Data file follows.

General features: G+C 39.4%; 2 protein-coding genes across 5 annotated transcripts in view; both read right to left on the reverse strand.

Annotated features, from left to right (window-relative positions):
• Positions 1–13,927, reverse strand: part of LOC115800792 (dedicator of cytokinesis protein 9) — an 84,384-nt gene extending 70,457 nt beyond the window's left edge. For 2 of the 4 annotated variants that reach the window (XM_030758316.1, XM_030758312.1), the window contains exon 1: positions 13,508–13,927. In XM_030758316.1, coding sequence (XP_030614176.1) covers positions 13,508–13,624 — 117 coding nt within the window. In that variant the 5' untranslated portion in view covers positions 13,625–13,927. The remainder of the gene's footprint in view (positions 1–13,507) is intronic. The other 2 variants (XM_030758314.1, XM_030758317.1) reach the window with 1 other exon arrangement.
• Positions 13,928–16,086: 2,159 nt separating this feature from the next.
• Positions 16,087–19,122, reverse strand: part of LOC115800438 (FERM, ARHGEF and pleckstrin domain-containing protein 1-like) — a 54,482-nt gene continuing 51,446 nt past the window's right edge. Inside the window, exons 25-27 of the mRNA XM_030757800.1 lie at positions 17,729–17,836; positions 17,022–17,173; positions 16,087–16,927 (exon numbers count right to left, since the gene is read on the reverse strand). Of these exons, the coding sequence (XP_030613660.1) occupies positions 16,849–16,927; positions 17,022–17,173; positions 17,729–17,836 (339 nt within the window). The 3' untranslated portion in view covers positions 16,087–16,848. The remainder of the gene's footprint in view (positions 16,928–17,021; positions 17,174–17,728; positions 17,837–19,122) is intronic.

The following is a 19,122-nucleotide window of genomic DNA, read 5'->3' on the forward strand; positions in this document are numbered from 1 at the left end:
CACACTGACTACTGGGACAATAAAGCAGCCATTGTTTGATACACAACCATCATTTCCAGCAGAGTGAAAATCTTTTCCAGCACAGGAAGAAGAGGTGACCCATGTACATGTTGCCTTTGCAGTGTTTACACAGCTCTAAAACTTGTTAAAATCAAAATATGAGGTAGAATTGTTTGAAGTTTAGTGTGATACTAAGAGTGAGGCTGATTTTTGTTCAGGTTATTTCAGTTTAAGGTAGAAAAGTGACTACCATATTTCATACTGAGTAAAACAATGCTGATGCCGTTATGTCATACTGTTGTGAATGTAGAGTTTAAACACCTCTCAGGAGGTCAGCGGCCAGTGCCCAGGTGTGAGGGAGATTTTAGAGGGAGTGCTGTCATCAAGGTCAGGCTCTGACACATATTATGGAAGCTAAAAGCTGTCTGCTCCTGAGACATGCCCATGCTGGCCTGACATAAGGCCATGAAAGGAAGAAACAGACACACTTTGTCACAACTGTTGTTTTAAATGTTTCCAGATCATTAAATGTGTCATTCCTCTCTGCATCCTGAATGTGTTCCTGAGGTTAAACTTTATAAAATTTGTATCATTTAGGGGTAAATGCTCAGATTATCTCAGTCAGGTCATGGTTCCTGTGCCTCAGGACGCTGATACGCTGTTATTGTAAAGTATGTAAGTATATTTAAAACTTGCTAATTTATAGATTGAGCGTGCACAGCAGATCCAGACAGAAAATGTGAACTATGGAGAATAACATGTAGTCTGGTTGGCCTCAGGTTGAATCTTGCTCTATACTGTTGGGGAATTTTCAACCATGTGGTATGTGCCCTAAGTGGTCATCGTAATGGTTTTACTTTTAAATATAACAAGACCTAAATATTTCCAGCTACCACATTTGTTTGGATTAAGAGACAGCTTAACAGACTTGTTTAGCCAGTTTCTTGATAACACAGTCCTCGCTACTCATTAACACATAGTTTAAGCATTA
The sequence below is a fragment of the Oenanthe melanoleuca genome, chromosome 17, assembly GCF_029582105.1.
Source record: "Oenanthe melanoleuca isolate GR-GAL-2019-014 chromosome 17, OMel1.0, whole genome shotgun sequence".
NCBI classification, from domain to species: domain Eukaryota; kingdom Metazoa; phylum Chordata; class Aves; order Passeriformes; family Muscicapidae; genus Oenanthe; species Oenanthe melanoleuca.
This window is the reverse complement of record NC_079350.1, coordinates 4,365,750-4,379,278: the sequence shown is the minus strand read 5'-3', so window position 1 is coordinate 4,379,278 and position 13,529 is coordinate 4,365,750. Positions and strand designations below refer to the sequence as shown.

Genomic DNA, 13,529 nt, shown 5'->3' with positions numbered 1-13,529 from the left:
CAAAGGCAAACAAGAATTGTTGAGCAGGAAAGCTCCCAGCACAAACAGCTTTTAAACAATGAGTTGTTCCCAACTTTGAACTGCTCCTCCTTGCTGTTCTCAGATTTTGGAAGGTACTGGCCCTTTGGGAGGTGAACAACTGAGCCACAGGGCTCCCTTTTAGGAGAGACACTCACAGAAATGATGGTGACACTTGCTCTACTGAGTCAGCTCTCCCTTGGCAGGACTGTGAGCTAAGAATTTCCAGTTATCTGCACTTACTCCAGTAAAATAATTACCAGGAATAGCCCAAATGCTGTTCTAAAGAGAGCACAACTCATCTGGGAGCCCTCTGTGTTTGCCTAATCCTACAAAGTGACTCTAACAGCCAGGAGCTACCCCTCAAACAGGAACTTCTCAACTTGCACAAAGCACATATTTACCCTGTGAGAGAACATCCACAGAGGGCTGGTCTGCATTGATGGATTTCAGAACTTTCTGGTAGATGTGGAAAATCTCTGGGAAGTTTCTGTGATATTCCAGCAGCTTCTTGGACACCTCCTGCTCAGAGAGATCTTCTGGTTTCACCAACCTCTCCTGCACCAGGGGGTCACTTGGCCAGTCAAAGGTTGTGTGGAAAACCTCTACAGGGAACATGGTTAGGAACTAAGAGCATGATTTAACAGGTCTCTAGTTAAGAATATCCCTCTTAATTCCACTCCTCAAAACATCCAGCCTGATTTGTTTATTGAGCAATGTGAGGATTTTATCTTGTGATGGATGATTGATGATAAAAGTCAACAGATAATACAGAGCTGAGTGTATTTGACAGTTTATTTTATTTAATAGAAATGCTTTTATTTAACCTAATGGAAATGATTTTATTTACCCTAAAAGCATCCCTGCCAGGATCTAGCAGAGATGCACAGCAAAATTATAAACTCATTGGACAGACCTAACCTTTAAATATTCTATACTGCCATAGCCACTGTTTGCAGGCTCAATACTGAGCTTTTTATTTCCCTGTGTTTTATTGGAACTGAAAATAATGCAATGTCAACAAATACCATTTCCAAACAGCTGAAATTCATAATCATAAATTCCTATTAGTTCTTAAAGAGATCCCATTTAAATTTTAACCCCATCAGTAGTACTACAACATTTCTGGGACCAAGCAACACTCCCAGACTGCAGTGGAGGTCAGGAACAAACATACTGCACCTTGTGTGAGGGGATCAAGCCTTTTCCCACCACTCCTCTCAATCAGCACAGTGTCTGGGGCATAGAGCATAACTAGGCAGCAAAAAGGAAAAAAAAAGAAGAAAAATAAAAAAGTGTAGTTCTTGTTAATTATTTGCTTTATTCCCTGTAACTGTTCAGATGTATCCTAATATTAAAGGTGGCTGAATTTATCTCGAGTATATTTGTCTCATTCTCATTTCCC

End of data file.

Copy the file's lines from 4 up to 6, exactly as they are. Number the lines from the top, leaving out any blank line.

• Positions 13,928–16,086: 2,159 nt separating this feature from the next.
• Positions 16,087–19,122, reverse strand: part of LOC115800438 (FERM, ARHGEF and pleckstrin domain-containing protein 1-like) — a 54,482-nt gene continuing 51,446 nt past the window's right edge. Inside the window, exons 25-27 of the mRNA XM_030757800.1 lie at positions 17,729–17,836; positions 17,022–17,173; positions 16,087–16,927 (exon numbers count right to left, since the gene is read on the reverse strand). Of these exons, the coding sequence (XP_030613660.1) occupies positions 16,849–16,927; positions 17,022–17,173; positions 17,729–17,836 (339 nt within the window). The 3' untranslated portion in view covers positions 16,087–16,848. The remainder of the gene's footprint in view (positions 16,928–17,021; positions 17,174–17,728; positions 17,837–19,122) is intronic.

The following is a 19,122-nucleotide window of genomic DNA, read 5'->3' on the forward strand; positions in this document are numbered from 1 at the left end: